Interning at Today’s Parent was more fun than expected. Going into it, I didn’t know much about being a Mom, babies or being a parent in general. It surprised me to see that half of the people in the Editorial department were from Ryerson and that they’re also relatively young. Doing the interview with Kim (Deputy Editor) and Alyssa (Assistant Managing Editor), I was assured that it was a fun close-knit environment with lots of opportunities for journalism.

My goal was to write every week, and I exceeded that by writing 11 stories, which were all published. I learned more about SEO and what kinds of stories do well online. I made great relationships with the senior editors and they introduced me to other editors at Rogers media –including giving me their contact info. Every day was really busy and I liked having things to do.

 

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When I was applying for internships, I never thought I would take a shot at Today’s Parent—but after meeting with the Deputy Editor —I knew it was the right place for me.

I was involved in daily morning meetings, bi-weekly web-pitch meetings, and team gatherings. In the morning, I was usually assigned to write about something trending in the “parenting world”, content I pitched, or to build pre-written content for the website.

I found myself lucky when it came to pitching and writing stories. I was able to write a personal essay for the website, along with many other trending stories. In fact, I will have a small section in the upcoming magazine!

Overall, the team was always kind and made me feel like I had been there for a long time. They were also open about my progress throughout my internship. I would highly recommend Today’s Parent.

 

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My experience interning at Sharp magazine was very positive, being genuinely interested in the subject matter that I wrote about (menswear, style, design, lifestyle, etc.), I found that most of my suggestions for articles and blog posts were met with genuine interest from my editor, and turned into published work. Those pitches, as well as the assignments I was given, helped me flesh out my casual/laid-back voice for a magazine platform. I mostly used WordPress, which I’m now much more confident on. I have since been commissioned by Sharp to write freelance articles.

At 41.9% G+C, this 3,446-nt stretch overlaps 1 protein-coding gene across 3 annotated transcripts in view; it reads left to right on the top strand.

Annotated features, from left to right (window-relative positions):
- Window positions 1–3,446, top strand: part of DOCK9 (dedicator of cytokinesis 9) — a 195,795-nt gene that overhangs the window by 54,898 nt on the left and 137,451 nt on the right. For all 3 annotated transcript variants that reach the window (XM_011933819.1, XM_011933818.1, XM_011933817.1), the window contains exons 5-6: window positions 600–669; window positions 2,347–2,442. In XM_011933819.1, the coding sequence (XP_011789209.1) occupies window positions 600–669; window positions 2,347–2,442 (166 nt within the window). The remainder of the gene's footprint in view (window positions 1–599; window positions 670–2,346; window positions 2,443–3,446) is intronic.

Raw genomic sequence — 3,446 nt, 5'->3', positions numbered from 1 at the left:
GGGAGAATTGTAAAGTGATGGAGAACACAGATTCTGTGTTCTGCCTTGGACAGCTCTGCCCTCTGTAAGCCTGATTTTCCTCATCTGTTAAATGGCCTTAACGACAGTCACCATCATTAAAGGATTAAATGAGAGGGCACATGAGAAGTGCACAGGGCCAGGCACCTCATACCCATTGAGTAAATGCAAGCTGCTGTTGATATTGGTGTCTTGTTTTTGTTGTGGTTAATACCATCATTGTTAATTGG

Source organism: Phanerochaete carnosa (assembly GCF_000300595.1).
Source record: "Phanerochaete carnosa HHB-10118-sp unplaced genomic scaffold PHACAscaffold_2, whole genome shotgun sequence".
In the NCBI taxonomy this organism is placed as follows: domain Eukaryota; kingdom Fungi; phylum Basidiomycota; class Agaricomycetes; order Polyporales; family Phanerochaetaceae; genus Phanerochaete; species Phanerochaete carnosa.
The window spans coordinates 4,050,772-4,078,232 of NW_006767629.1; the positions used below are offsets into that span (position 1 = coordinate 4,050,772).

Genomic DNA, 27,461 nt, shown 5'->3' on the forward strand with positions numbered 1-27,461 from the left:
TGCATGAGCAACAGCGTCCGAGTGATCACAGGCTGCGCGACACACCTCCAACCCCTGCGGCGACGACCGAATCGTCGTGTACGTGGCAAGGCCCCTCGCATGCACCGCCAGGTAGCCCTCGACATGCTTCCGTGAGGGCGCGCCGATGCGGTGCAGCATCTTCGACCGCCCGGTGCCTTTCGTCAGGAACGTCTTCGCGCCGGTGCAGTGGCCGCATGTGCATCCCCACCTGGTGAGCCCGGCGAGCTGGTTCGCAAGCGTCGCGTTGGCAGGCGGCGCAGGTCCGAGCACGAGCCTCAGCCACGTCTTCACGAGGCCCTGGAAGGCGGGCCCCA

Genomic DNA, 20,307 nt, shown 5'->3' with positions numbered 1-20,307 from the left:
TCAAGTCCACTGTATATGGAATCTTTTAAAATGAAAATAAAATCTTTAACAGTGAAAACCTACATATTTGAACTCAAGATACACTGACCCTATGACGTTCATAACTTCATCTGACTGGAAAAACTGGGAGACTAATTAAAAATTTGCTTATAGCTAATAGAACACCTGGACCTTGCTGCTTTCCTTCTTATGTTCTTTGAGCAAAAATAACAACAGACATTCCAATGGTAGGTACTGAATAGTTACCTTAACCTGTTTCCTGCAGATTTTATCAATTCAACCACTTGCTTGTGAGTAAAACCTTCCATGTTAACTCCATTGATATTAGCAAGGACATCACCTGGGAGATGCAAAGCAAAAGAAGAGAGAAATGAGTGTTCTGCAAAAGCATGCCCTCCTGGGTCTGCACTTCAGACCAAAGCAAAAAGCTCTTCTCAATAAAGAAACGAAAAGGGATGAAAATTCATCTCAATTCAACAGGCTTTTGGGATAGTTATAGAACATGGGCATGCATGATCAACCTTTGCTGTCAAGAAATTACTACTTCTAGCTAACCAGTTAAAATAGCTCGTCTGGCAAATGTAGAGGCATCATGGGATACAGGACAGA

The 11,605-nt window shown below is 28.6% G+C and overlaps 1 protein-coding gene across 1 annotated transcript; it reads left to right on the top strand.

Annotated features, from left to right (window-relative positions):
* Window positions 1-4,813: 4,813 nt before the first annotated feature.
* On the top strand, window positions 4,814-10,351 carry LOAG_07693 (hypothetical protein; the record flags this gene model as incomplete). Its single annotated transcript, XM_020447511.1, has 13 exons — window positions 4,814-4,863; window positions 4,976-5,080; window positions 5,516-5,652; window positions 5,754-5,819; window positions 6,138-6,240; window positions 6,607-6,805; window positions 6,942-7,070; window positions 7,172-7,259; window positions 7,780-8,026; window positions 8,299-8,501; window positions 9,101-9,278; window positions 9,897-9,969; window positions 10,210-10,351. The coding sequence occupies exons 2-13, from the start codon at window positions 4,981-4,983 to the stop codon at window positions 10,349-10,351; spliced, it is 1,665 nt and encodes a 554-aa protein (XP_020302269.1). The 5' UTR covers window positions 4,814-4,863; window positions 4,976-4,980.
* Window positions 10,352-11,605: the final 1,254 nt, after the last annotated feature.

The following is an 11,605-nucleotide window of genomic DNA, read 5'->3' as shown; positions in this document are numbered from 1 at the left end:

The team at Sharp was small, but very welcoming and patient with allowing me to learn about how to complete the day-to-day tasks, and with explaining to me how the business as a whole worked. This gave me valuable perspective on how magazines are run.

 

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I had a great learning experience that affirmed my strengths as a reporter, but also brought to light areas of improvement.

I was assigned stories daily, ranging from police briefs to event coverage outside an abortion clinic, city hall, and even crime reporting. I also worked on stories I pitched, like reporting on the aftermath of the Ontario college strike.

Being in a top-level professional environment opened my eyes to the attention to detail required every single day. You’re only as good as the latest piece of copy you put out, and there’s no excuse for errors, no matter how small.

Another lesson that also sunk in was the importance of tailoring pitches to publications. Journalism school allows you to experiment and write what you’d like, but in a business setting you have to make sure the idea is doable and fresh, especially in a daily newspaper. I think part of this struggle comes from being in a feature-writing background, but adaptability is just as important a skill as writing.

 

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Going into my internship, I had no prior knowledge of reporting or covering opera news. However, my time there exceeded my expectations, as I learned to step out of my comfort zone and explore a new field of journalism. Part of my duties included copy-editing, attending Opera rehearsals, conducting interviews, writing articles, making blog posts, and handling all social media platforms.

The work atmosphere is small but relaxing, as it was only me and the Editorial Director, Gianmarco Segato, working in the office. Since I commute, it was helpful that the office was easily accessible to public transit. Gianmarco was easy-going and understanding towards sick-days, or having to leave early. He was always kind and appreciative of the work I was doing.